Size / / /

The baseheads call me Daddy Luzz like I'm fly.

I was my momma's first, a cream-faced baby boy.

Pops thought I was ace, raised me like a king,

named me for the light of the Las Vegas sun.

Or maybe pale Lucifer. No one would know

to see me now: sun burnt my skin as dark as Coke.

In college, I gene-spliced corn to make cocaine.

With a chemistry book in my hand, I could fly.

I wish I'd made Christian use of what I know,

but like Momma said, "Folly, thy name be Boy."

She hoped I'd be a NASA man blazing past the sun,

but my Supernaut Jiffypop made me campus king.

It's a crackbrain thing to think you're king;

I tossed around cash from frankenstein coke

and party girls loved me like God's risen son.

But I was just a buzzing mosquito, a robber fly

sucking profit from the uptown mobster boys

who lectured me with fists and guns. I knew

to blow to cowtowns where I wasn't known.

Spit-quick, I found hilljack saviors: Mr. King

and Passie Fay made me their moonshine boy,

kept me copsafe while I cropped up their coke.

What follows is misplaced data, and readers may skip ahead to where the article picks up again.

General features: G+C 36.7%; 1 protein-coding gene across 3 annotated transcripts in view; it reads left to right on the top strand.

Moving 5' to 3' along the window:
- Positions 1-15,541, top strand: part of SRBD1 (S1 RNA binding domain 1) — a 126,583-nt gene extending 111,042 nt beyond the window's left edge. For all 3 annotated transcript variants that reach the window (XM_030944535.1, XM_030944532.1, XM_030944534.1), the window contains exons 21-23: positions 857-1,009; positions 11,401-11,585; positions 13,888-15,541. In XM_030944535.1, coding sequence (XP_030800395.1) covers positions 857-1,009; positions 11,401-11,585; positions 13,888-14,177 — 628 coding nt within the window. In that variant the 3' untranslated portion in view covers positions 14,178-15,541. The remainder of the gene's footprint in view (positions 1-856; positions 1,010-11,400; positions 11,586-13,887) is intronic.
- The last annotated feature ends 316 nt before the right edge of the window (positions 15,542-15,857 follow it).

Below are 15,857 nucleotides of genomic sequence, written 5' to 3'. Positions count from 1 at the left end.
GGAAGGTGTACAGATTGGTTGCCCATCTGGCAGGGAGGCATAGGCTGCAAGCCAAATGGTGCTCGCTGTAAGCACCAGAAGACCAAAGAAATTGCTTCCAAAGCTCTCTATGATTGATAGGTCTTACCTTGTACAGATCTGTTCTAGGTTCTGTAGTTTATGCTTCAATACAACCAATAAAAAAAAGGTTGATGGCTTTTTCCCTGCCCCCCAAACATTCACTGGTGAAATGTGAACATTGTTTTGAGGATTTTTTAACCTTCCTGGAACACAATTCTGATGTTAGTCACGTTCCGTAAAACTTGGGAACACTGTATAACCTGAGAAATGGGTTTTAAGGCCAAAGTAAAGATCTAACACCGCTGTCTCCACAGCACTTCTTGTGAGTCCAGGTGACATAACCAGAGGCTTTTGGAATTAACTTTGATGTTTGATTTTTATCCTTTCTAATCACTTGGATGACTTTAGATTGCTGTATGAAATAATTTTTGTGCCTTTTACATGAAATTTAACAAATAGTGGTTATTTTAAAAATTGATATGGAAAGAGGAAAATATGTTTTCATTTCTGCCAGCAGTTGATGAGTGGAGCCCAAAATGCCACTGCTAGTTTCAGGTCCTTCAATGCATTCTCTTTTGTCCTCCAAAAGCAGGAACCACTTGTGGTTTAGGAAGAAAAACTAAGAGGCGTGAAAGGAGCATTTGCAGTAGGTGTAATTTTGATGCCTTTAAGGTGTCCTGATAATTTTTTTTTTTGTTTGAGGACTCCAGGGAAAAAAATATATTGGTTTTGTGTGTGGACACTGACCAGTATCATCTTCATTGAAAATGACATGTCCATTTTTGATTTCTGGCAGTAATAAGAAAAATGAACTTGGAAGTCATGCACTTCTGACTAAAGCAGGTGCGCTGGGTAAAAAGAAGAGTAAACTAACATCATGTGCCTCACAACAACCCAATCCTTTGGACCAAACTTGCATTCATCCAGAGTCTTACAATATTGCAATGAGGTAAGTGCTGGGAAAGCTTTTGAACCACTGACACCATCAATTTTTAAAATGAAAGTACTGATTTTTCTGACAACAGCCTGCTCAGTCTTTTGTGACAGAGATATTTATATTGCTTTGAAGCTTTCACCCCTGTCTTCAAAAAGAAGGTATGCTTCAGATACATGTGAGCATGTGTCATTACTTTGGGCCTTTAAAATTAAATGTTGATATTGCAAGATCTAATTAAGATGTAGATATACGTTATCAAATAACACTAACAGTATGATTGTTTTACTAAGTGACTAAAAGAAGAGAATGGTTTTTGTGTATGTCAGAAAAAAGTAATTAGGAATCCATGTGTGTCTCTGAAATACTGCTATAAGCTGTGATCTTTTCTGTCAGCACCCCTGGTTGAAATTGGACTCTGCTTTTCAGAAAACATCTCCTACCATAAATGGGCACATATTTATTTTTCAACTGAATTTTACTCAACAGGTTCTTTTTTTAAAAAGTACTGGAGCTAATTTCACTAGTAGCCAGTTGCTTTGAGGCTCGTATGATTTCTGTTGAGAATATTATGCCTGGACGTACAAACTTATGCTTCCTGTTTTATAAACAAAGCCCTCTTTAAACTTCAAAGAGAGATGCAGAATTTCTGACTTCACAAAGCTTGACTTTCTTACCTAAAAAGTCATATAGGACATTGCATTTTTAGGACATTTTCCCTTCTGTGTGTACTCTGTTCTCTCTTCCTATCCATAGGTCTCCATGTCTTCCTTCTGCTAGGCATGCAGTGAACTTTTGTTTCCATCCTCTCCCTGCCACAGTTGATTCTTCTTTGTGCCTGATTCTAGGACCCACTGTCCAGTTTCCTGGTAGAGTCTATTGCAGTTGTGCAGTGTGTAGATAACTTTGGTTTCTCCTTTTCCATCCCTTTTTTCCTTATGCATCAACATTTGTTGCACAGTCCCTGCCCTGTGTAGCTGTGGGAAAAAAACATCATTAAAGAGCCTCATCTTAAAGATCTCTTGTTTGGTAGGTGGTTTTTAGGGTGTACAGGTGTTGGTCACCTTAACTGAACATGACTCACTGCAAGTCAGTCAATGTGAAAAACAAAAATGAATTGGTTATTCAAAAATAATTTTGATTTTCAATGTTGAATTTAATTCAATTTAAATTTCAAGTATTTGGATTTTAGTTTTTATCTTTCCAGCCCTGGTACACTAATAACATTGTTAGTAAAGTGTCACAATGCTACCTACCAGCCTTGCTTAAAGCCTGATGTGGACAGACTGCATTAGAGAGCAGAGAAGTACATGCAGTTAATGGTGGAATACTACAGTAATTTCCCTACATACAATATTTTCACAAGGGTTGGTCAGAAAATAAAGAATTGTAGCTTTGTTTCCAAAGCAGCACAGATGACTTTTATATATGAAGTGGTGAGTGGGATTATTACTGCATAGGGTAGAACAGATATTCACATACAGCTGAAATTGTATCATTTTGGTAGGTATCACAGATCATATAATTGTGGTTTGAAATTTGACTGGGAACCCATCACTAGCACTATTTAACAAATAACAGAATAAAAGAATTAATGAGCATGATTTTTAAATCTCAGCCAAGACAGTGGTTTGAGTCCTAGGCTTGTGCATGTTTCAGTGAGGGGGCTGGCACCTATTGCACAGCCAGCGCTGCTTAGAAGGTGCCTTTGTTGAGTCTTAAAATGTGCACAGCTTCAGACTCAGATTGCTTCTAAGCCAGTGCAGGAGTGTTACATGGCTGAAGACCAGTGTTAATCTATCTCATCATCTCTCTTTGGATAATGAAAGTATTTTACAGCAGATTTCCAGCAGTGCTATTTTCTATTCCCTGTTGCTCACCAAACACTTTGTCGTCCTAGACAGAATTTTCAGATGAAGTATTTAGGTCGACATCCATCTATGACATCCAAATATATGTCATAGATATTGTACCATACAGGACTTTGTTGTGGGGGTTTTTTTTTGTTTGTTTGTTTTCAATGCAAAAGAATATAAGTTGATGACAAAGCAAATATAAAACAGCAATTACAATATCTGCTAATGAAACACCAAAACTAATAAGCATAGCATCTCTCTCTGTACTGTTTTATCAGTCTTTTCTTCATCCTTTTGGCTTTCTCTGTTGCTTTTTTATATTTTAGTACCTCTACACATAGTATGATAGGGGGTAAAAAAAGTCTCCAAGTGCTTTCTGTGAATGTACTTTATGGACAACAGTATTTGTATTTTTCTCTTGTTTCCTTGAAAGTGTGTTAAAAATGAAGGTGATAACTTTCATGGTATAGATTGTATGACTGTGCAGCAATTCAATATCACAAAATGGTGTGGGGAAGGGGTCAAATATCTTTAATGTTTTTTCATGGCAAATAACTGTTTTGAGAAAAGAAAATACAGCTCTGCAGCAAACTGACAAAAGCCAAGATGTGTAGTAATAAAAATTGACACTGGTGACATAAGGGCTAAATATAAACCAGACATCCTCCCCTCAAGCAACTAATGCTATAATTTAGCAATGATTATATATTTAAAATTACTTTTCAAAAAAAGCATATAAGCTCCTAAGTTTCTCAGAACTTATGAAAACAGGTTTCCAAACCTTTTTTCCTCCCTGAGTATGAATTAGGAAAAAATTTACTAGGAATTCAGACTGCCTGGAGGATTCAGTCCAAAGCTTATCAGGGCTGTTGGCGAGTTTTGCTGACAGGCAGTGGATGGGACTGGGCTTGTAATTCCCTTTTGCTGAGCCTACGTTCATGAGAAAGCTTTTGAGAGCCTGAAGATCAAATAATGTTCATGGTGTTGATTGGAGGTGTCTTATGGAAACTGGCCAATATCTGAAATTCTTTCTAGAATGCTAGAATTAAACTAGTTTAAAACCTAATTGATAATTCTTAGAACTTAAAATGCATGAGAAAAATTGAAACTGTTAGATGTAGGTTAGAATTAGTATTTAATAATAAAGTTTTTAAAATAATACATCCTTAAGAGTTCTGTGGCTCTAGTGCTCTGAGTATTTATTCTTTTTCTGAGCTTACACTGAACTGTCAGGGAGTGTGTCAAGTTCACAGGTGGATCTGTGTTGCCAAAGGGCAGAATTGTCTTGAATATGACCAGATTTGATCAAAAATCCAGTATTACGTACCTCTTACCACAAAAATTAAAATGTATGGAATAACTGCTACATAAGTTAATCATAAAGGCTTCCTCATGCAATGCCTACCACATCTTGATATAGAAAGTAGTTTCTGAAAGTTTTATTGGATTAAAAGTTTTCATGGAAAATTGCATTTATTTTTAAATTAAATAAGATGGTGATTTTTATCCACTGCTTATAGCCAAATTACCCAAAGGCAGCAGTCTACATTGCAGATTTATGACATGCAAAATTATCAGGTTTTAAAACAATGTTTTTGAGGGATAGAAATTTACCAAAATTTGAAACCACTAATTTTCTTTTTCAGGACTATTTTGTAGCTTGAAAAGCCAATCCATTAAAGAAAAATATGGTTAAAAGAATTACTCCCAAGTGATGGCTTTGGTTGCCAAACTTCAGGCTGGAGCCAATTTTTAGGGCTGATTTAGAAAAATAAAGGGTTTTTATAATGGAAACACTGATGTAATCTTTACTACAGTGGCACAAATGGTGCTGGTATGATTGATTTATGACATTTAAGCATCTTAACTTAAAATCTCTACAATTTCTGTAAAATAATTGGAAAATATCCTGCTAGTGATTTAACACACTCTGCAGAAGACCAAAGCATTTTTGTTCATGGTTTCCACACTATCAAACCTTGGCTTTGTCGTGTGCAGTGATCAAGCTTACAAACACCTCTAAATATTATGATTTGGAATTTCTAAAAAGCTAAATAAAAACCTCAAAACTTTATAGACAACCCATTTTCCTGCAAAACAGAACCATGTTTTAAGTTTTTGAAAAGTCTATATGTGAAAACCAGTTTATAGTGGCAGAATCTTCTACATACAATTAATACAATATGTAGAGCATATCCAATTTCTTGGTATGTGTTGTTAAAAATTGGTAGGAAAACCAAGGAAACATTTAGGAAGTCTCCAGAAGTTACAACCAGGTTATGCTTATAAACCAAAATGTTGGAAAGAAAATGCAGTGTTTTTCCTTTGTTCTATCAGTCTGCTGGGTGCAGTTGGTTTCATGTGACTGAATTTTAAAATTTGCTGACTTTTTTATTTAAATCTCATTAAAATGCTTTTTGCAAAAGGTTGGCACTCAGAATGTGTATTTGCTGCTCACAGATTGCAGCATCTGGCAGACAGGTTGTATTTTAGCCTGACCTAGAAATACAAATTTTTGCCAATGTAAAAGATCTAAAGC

For a while, life was stingless as a butterfly.

I took a woman, built my manor in the sun.

My wife stroked out giving birth to our son.

When I held bawling Russ, in my gut I knew

it was time to get real, get straight, time to fly.

That wasn't The Man's pharming plan. Ol' King

flared hot as a blast furnace combusting coke

when I asked if I could stop. He said, "Boy,

I'll throw you to the narcs; they'll bury your boy

in the county home while you bust rocks in the sun."

So. I've plotted our route while I plow out the coke.

I found a broken-down turboprop in a barn. I know

more than chemistry and genes: engineering's king.

With parts and practice, my boy and I can fly.

I've got to keep my son safe; I've got to quit this coke.

Russ thinks he'll be Sky King; boy's gotta watch the sun,

fly for the sea, get free of this mazed-up life I've known.

Lucy A. Snyder frequently escaped into Clive Barker's worlds when she was in darkest academia pursuing her MA in journalism. She is the author of Sparks and Shadows, Installing Linux on a Dead Badger (from which Strange Horizons has published an excerpt), and the forthcoming Del Rey novel Spellbent. Her writing has also appeared in publications such as Farthing, Masques V, Chiaroscuro, Greatest Uncommon Denominator, and Lady Churchill's Rosebud Wristlet. You can learn more about her at
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17 Jun 2024

To fly is to deny death / as the body’s natural state
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By: Ana Hurtado
Art by: delila
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